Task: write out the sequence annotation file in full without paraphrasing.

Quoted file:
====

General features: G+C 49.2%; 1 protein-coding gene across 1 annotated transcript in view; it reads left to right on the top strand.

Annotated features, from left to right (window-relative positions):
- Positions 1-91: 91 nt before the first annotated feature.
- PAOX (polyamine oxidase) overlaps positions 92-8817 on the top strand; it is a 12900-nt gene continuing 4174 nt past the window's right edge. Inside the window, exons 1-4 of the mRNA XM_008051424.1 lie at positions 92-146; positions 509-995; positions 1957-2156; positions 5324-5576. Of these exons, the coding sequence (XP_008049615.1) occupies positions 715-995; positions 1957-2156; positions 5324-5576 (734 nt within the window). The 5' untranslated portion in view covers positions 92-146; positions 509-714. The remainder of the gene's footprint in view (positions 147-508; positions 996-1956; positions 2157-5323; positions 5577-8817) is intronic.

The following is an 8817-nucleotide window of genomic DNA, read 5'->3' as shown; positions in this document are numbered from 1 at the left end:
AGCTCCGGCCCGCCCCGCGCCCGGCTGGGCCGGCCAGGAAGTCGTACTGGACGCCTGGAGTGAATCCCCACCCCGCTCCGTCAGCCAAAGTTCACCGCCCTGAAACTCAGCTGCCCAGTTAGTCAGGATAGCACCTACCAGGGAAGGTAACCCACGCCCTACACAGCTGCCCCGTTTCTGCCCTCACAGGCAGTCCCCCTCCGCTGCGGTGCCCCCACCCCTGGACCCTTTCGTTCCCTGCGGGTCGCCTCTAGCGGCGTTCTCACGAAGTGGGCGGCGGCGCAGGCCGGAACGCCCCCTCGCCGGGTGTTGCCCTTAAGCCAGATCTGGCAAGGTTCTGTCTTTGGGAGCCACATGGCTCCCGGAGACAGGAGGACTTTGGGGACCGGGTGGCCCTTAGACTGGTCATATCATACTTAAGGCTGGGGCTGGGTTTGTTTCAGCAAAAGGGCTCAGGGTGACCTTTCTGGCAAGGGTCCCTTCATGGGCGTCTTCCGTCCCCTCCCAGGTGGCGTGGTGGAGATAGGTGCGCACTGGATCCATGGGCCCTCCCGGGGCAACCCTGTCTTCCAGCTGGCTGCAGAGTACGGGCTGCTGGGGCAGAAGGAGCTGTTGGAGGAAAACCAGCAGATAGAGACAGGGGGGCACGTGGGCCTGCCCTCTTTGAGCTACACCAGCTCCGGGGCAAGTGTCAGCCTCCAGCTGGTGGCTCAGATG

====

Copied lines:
General features: G+C 49.2%; 1 protein-coding gene across 1 annotated transcript in view; it reads left to right on the top strand.

Annotated features, from left to right (window-relative positions):
- Positions 1-91: 91 nt before the first annotated feature.
- PAOX (polyamine oxidase) overlaps positions 92-8817 on the top strand; it is a 12900-nt gene continuing 4174 nt past the window's right edge. Inside the window, exons 1-4 of the mRNA XM_008051424.1 lie at positions 92-146; positions 509-995; positions 1957-2156; positions 5324-5576. Of these exons, the coding sequence (XP_008049615.1) occupies positions 715-995; positions 1957-2156; positions 5324-5576 (734 nt within the window). The 5' untranslated portion in view covers positions 92-146; positions 509-714. The remainder of the gene's footprint in view (positions 147-508; positions 996-1956; positions 2157-5323; positions 5577-8817) is intronic.

The following is an 8817-nucleotide window of genomic DNA, read 5'->3' as shown; positions in this document are numbered from 1 at the left end:
AGCTCCGGCCCGCCCCGCGCCCGGCTGGGCCGGCCAGGAAGTCGTACTGGACGCCTGGAGTGAATCCCCACCCCGCTCCGTCAGCCAAAGTTCACCGCCCTGAAACTCAGCTGCCCAGTTAGTCAGGATAGCACCTACCAGGGAAGGTAACCCACGCCCTACACAGCTGCCCCGTTTCTGCCCTCACAGGCAGTCCCCCTCCGCTGCGGTGCCCCCACCCCTGGACCCTTTCGTTCCCTGCGGGTCGCCTCTAGCGGCGTTCTCACGAAGTGGGCGGCGGCGCAGGCCGGAACGCCCCCTCGCCGGGTGTTGCCCTTAAGCCAGATCTGGCAAGGTTCTGTCTTTGGGAGCCACATGGCTCCCGGAGACAGGAGGACTTTGGGGACCGGGTGGCCCTTAGACTGGTCATATCATACTTAAGGCTGGGGCTGGGTTTGTTTCAGCAAAAGGGCTCAGGGTGACCTTTCTGGCAAGGGTCCCTTCATGGGCGTCTTCCGTCCCCTCCCAGGTGGCGTGGTGGAGATAGGTGCGCACTGGATCCATGGGCCCTCCCGGGGCAACCCTGTCTTCCAGCTGGCTGCAGAGTACGGGCTGCTGGGGCAGAAGGAGCTGTTGGAGGAAAACCAGCAGATAGAGACAGGGGGGCACGTGGGCCTGCCCTCTTTGAGCTACACCAGCTCCGGGGCAAGTGTCAGCCTCCAGCTGGTGGCTCAGATG